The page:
Just finished this and wanted to share my feelings. I feel as if I have been in a dream while I read it. The combination of detachment, people known only by physical characteristics or their house number, with intense involvement in the little details of people's lives makes for an extraordinary read. The punctuation style was occasionally annoying, having to re-read speech to check exactly who said what. But overall the style worked, adding to the dreamlike quality. It reminded me a little of Ian McEwan's 'The Cement Garden' - that hot, late summer feeling, with tragedy like a thunderstorm building in the distance. I enjoyed the anonymity of the characters - no one from the past had a name, until Shahid is named at the moment of crisis, and the man with the damaged hands calls and calls his name, trying to use its power to heal, or at least make the world notice. I wonder what the narrator (anonymous, like the 2nd Mrs de Winter) will call her twins? Of course the novel has its flaws, but I found it unputdownable, much easier to read than reviews had led me to expect, and I think its little details will stay with me for a long while.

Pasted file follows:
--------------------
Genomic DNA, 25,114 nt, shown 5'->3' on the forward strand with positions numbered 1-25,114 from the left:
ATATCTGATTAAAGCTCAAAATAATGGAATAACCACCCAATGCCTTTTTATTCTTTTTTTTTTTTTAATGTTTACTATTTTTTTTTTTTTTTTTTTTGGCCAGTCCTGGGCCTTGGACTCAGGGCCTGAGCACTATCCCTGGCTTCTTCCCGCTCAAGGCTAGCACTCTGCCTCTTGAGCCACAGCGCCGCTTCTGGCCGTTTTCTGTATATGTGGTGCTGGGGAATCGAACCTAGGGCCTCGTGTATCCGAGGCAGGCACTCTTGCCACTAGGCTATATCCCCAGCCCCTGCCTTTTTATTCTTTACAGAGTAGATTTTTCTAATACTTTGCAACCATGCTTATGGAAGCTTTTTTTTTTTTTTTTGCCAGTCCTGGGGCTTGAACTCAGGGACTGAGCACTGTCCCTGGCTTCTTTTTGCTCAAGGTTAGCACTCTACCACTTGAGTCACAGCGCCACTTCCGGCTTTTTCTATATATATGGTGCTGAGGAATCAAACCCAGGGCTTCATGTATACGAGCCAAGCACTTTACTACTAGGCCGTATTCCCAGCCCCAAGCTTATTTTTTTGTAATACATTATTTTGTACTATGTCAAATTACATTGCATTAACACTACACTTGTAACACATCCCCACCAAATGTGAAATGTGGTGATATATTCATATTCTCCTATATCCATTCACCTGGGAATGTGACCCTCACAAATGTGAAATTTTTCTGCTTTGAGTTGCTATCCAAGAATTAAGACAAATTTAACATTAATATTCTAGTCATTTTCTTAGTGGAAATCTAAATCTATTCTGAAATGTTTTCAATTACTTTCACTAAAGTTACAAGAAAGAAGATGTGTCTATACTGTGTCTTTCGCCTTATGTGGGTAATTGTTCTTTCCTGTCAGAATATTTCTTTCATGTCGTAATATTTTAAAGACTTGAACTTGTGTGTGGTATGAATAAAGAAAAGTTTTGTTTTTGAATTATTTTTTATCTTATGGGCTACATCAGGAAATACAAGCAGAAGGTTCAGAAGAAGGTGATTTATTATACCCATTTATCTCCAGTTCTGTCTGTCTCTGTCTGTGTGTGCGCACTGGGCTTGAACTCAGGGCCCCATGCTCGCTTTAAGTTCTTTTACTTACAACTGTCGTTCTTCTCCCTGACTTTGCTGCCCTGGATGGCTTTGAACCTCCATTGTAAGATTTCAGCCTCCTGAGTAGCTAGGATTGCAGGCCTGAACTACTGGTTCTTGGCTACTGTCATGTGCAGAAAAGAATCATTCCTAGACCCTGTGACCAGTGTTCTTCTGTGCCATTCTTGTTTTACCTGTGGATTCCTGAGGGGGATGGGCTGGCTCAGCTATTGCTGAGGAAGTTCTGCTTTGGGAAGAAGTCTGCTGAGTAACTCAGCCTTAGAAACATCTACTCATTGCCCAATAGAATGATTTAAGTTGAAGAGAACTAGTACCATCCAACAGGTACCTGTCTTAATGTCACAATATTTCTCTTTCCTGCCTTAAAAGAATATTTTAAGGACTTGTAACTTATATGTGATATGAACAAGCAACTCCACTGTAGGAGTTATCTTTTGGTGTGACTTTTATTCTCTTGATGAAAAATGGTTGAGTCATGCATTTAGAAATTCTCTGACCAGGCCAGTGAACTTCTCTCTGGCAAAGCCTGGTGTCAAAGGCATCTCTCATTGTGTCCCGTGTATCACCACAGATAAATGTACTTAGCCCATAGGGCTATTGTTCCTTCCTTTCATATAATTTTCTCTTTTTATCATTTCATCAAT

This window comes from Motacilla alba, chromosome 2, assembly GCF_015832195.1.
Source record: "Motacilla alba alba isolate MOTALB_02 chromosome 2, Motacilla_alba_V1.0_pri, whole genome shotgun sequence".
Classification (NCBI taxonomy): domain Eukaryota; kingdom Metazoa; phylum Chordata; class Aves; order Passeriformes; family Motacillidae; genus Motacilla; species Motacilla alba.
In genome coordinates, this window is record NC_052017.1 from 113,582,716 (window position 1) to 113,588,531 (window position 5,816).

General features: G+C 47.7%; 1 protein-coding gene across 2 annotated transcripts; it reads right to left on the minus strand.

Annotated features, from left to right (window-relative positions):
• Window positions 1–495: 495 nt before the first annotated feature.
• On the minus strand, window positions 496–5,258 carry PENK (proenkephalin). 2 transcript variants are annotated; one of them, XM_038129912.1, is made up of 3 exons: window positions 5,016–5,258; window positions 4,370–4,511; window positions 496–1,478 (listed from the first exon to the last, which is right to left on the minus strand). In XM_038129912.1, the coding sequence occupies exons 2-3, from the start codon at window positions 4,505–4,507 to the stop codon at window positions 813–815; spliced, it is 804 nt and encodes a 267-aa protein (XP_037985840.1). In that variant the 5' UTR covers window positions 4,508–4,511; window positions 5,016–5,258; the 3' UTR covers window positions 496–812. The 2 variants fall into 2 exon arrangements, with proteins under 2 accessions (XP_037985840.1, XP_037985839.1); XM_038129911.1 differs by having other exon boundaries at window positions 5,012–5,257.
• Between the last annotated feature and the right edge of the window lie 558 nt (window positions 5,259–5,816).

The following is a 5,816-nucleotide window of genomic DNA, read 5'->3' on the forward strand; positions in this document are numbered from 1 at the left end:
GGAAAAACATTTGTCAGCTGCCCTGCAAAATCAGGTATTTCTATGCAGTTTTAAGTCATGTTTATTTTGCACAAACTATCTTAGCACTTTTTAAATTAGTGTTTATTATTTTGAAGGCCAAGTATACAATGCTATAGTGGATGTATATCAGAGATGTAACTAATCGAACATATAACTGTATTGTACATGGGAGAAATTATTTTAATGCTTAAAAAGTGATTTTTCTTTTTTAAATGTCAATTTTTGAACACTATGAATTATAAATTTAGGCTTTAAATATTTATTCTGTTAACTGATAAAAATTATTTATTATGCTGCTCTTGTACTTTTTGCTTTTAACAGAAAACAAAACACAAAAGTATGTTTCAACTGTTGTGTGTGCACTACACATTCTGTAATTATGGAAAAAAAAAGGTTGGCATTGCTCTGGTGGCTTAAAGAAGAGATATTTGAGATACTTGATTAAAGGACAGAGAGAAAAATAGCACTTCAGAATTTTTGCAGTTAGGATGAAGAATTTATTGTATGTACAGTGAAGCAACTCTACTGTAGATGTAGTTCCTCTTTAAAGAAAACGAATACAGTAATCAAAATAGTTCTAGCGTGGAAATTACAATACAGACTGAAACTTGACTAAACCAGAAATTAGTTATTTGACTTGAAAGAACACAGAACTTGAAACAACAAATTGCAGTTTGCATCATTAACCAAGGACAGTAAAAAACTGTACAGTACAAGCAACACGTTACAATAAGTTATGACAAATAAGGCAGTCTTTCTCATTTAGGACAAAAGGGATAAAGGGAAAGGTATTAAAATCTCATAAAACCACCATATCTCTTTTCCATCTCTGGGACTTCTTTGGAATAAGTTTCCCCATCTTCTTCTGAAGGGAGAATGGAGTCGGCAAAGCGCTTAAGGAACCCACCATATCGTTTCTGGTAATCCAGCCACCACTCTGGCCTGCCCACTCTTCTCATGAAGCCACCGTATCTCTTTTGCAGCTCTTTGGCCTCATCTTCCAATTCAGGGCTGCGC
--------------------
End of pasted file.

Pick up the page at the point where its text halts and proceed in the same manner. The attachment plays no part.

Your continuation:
42 people found this helpful.
Was this review helpful to you?